You need just this one reason to vote no

There are so many things wrong with the wacky charter "reform" package on the November ballot here in Portland. It's a hard no for several reasons. But the most potent poison pill in the whole proposal is the goofball, untested variation on "ranked-choice voting" that's being forced down our throats if we want to get rid of the current disastrous "commission" form of government.

The kids at the Weed tried to figure out how it works, and they barely did, although what they did figure out, written up here, is enough to make your hair hurt.

The last thing this country needs is to make the election process too complicated for anyone to understand. Besides, "ranked-choice" voting is a solution in search of a problem. The City Council is already 60 percent BIPOC (and 100 percent ineffective). 

We can change the city's form of government without subjecting ourselves to this. There's an alternative charter change plan, discussed here, and it's ready to be voted on in May. It's superior for several reasons, but most importantly because it doesn't have this lunacy in it. Portlanders, please, for the love of God please, vote no on Measure 26-228 and hold out for the saner version in the spring.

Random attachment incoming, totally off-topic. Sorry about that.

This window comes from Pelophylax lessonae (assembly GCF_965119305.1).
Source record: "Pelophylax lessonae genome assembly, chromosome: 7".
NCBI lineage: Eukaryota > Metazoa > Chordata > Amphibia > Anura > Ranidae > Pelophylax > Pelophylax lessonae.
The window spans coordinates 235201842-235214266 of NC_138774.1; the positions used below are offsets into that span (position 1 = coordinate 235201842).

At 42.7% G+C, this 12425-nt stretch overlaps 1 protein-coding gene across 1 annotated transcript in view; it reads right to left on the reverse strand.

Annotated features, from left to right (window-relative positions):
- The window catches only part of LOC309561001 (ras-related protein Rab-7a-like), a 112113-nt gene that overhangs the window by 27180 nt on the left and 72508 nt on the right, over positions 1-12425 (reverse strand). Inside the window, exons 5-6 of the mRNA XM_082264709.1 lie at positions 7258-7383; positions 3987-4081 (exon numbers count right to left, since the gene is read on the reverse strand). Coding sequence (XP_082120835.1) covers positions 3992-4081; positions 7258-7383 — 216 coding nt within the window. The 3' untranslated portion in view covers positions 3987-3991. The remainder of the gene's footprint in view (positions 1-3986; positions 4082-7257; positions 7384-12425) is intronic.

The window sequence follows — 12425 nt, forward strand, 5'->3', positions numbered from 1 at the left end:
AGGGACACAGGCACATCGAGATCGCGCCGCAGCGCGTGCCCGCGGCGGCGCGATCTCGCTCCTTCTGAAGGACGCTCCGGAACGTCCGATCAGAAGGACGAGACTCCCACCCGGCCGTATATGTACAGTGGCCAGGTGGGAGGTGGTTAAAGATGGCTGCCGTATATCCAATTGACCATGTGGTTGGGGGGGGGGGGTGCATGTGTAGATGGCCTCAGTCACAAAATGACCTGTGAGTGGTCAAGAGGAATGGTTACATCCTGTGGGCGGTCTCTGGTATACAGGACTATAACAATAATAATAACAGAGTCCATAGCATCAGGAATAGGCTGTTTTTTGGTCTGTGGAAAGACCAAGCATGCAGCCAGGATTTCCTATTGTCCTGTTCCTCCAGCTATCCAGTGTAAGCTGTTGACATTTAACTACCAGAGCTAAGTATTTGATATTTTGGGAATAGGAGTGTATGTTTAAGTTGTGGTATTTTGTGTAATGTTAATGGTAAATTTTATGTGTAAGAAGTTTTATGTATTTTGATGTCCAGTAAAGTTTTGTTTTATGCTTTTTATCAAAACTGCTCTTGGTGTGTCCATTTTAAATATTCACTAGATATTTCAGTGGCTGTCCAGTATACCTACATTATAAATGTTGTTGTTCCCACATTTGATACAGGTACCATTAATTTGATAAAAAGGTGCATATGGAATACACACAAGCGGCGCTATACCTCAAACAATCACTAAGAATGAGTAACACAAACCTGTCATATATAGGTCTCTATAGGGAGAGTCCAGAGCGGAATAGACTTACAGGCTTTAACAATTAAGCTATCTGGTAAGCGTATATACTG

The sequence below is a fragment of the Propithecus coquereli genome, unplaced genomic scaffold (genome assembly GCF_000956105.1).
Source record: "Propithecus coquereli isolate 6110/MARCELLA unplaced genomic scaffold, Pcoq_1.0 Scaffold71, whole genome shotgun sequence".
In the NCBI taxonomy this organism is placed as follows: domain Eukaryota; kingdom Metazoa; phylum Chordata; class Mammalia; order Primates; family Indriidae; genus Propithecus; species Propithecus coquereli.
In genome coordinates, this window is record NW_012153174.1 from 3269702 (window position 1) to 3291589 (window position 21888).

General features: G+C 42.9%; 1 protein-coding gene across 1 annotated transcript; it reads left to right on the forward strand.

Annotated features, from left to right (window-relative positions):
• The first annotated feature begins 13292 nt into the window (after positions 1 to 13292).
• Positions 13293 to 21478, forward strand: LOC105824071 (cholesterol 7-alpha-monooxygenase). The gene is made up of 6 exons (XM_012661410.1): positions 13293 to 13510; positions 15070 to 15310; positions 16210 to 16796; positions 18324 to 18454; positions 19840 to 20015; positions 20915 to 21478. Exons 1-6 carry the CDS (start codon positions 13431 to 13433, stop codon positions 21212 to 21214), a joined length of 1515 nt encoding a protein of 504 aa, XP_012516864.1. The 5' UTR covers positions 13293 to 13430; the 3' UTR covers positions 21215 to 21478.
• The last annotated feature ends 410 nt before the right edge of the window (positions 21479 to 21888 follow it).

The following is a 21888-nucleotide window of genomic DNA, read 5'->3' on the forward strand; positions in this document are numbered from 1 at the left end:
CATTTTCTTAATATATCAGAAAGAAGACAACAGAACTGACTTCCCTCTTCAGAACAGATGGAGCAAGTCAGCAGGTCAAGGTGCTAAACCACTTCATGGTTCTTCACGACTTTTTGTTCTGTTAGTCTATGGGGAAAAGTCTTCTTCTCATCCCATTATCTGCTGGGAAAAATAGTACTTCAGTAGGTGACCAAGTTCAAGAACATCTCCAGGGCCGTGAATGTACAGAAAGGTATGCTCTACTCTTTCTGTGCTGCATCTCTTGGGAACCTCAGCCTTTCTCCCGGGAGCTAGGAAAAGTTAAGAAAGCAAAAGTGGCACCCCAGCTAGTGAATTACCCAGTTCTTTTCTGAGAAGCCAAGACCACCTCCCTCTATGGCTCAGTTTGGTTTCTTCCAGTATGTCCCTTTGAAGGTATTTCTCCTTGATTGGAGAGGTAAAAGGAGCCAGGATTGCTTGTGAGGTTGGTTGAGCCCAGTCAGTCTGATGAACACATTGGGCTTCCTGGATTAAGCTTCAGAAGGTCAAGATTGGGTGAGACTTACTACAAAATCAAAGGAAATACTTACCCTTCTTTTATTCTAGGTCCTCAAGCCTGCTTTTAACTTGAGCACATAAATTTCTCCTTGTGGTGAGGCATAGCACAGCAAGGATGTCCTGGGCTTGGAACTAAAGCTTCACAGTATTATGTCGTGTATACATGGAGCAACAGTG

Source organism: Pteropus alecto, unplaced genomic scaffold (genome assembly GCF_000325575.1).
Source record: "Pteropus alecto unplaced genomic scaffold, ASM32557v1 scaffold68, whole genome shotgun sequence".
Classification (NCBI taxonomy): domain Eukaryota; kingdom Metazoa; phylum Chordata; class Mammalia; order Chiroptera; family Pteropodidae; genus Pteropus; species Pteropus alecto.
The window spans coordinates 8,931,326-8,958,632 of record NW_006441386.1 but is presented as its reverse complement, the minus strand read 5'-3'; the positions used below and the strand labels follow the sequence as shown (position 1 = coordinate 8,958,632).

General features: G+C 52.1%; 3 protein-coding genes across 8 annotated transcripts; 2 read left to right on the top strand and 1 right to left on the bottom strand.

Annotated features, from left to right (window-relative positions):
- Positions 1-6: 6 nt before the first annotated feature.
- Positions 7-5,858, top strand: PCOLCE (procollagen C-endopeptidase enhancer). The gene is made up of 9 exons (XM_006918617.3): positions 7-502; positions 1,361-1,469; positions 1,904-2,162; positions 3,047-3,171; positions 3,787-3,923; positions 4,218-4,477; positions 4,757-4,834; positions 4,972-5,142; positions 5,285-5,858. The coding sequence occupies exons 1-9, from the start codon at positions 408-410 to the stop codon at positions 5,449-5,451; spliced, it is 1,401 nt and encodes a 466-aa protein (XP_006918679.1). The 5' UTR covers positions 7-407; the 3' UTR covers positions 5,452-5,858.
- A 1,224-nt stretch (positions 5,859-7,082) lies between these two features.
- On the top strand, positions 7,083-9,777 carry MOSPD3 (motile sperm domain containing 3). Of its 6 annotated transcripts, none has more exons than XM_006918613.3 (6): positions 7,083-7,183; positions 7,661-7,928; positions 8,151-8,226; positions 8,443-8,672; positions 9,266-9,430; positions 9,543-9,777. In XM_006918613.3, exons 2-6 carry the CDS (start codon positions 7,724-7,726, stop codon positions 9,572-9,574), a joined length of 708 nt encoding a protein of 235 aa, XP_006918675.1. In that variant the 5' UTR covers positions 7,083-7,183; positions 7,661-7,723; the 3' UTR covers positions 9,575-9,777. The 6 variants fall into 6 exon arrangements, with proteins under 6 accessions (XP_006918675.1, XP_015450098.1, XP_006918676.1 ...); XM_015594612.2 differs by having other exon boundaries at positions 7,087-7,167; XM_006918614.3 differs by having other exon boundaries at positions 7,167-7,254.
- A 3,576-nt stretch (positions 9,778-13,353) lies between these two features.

1. Trying to figure that out was the worst LSAT question ever

  2. This is not an attempt to persuade you of anything but rather to try to state the explanation for the single transferable vote (STV) counting method just to help anyone who didn’t find the Weed’s attempt very helpful.

    First, a disclaimer — If you want single-member districts/wards, nothing about STV will appeal because it solves a problem you don’t think needs solving. If we vote “as usual” (each voter has one vote for one candidate only) in single member districts, then the election is really decided whenever the lines are drawn, and we will have winners elected without majority support fairly often because our historic voting method often misfires when there are more than two candidates (see Kotek/Drazen/Johnson). And with single winner races, we often end up with voters not having any representation by someone they voted for — for example, the R’s in Portland and Eugene are completely frozen out, as are the D’s in Roseburg.

    The three-member districts idea offers a way for minorities to win some representation in every district while ensuring that the candidates favorited by the majority win the most seats. It does so by trying to find the three winners with the most total support from the most voters. It’s a method to maximize voter power, addressing the problems of wasted votes (votes that don’t help elect anyone, either because the candidate is a loser with little support but also when a candidate has overwhelming support, and all those excess votes were wasted). STV is a method that says “We are going to try to wring the most power out of ALL voter’s votes so that, as far as possible, each vote counts as much as it can - regardless of whether you tend to like the favorites or whether your choices start at the other end. No matter your preferences, we will try to apply your vote so it will help elect someone you listed as worthy of your vote.”